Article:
Many people are looking forward to the day when humans can upload their minds to a computer, transcending these fat sacks of flesh, thus achieving immortality. While this may seem like a sci-fi plotline, we've actually come one step closer to making it a reality. A group of scientists have mapped the neural connectors in a roundworm, and created a software program that simulates them. The scientists then uploaded that software to a Lego car. While this is a small step towards human transcendence, it demonstrates the immense computer power we've still yet to harness.
2. Skype Translator
Skype just released an app that translates languages in real time. Computer translation is nothing new, but Skype's new program actually translates as the words are spoken. Translation tools like these will lead us to a world free of language boundaries, once the technology is widely adapted.
The number of planets discovered this year compared to other years is completely astounding. In 2014, NASA reported nearly 800 planetary discoveries. Compared with last year's count under 200, and only a few more the year before, NASA has completely dwarfed its own record. Astronomers are predicting another 20,000 alien planets will be discovered in the next five years alone, with new technology and spacecraft. Taking into account the extra $500 million granted to NASA by the US government for 2015, we may be searching for a new final frontier sometime soon.
Bionic and prosthetic limbs have signaled the beginning of a strange new world. The biggest shortcoming is that, for the most part, these prosthetics are purely cosmetic. However, in a recently-published journal on skin prosthetics, South Korean researchers of Seoul National University described "smart skin," or an ultra-thin material that accurately simulates the neural circuits associated with mechanical and thermal sensation. Within the next 10 years, I expect many disabled humans will feel very grateful to live in such a time. But within the next 30, we may meet a robot who can feel just like us.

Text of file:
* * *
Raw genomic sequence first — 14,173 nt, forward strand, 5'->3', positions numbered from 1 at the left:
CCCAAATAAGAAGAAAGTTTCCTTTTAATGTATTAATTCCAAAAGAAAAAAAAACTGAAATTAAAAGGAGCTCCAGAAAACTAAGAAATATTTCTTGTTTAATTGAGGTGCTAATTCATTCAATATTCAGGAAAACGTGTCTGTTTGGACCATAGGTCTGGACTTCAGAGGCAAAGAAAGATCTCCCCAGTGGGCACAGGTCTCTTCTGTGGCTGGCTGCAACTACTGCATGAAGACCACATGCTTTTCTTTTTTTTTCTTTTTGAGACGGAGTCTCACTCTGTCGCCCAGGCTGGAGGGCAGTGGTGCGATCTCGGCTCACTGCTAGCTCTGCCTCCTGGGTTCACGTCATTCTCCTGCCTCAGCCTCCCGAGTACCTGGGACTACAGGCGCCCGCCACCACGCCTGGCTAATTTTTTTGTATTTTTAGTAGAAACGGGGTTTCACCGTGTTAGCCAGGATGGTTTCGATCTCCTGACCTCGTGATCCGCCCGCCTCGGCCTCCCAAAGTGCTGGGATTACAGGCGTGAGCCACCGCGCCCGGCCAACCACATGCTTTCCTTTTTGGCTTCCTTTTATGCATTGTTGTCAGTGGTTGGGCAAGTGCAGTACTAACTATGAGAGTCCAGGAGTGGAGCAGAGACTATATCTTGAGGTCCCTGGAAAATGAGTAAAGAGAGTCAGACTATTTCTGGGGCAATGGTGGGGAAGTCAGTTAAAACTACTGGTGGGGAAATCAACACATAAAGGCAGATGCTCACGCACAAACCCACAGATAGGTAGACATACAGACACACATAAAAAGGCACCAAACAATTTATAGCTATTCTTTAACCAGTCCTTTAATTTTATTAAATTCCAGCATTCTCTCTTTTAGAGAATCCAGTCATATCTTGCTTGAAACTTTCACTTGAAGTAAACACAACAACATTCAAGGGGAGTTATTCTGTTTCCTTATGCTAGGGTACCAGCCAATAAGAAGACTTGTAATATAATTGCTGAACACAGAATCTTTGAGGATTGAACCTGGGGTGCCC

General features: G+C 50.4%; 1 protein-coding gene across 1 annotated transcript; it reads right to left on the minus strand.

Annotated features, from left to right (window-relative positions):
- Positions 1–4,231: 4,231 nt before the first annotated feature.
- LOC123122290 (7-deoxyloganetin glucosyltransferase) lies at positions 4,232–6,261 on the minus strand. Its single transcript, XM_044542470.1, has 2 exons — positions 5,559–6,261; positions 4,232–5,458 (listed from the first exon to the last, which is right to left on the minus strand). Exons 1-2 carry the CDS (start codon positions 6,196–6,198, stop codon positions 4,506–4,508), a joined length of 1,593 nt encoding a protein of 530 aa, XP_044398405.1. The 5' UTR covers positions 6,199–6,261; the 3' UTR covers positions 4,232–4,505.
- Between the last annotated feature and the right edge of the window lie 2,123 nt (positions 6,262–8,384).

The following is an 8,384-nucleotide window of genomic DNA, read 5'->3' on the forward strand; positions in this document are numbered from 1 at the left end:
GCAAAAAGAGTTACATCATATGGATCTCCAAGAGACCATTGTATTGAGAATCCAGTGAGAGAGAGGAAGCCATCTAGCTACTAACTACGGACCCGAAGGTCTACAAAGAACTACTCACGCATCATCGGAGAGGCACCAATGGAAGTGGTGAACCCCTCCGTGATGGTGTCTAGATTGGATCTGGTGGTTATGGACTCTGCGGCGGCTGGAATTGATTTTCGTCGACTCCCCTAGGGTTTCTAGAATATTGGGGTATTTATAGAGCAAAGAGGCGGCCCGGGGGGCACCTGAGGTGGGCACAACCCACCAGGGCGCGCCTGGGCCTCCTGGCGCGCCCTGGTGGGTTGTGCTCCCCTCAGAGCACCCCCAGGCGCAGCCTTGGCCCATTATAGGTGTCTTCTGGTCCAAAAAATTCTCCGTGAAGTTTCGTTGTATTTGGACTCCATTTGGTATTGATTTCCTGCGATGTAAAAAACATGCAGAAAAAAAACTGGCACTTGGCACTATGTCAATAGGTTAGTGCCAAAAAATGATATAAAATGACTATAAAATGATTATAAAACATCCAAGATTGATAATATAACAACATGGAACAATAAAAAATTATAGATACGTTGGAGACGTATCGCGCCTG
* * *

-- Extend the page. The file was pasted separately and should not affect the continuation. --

Already known as the material of the future, graphene is only 1 atom thick, 100 times stronger than steel, and more conductive than any other material known to man. This means that most of our computer parts will be made of graphene in the next decade or so, making them stronger and faster than ever by a gigantic margin. And just recently, scientists figured out how to produce it extremely cheaply.
6. Jibo the Social Robot
Artifical Intelligence is making its way into the mainstream, and 2014 saw some incredible examples of friendly AI. Jibo, marketed as the first family-friendly robot, can remember and recognize faces, hold a conversation, and Google anything for you. Amazon also released its own home AI, though from a completely different approach. Amazon Echo is a short, black pillar with capibalities like voice recognition and complete access to the web. What's more, Amazon claims that Echo will actually learn as it gets older, thanks to its Cloud connection. We've seen our fair share of gimmicky robots in the past, but this is could be the year when helpful robots were taken seriously.
In March, Facebook announced its acquisition of start-up virtual reality company Oculus Rift for $2 billion. That probably seems ridiculous to those of us whose last idea of virtual reality came from Nintendo's ill-fated Virtual Boy in the 90s. But now, virtual reality is all grown up. Samsung just released a VR headset that could attach to your phone, marking the first of what will undoubtedly be many forays into the world of virtual reality by huge tech companies. And in the last month or so, VR technicians announced the use of ultrahaptic waves to give VR users a sense of touch, which means these virtual worlds will only become more immersive. Expect VR to become the primary way in which we consume media in the coming years.